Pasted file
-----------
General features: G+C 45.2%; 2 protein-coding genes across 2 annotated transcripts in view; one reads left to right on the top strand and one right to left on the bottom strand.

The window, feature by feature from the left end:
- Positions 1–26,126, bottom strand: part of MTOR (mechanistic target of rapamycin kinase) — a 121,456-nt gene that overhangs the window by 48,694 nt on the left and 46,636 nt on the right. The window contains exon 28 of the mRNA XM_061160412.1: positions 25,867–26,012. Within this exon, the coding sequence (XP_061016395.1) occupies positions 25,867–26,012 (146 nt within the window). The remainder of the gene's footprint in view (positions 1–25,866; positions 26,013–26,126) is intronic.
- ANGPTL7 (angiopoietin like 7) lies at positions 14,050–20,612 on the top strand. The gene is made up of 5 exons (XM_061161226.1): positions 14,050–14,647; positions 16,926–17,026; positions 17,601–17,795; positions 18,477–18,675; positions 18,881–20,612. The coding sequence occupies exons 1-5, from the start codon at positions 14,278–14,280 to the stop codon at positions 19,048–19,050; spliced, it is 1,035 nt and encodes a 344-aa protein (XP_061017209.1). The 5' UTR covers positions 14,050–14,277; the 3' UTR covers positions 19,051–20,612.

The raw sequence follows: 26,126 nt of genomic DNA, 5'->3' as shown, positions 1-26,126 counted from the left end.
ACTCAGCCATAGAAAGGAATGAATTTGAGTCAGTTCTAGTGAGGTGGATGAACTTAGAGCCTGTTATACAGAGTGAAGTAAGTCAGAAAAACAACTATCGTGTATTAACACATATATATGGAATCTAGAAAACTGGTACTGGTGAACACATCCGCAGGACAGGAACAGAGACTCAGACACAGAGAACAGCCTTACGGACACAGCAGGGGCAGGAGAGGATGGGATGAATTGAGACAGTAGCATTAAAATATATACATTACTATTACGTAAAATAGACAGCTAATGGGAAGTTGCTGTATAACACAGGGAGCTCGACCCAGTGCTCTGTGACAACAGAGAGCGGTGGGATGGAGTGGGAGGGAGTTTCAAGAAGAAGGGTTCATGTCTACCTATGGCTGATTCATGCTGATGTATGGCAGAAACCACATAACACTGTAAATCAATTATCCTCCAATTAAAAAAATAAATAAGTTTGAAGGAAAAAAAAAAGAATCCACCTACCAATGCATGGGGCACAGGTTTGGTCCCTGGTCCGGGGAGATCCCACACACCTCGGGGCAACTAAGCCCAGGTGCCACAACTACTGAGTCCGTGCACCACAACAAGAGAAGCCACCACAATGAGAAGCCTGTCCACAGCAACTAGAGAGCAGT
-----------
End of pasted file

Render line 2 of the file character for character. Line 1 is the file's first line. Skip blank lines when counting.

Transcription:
The window, feature by feature from the left end: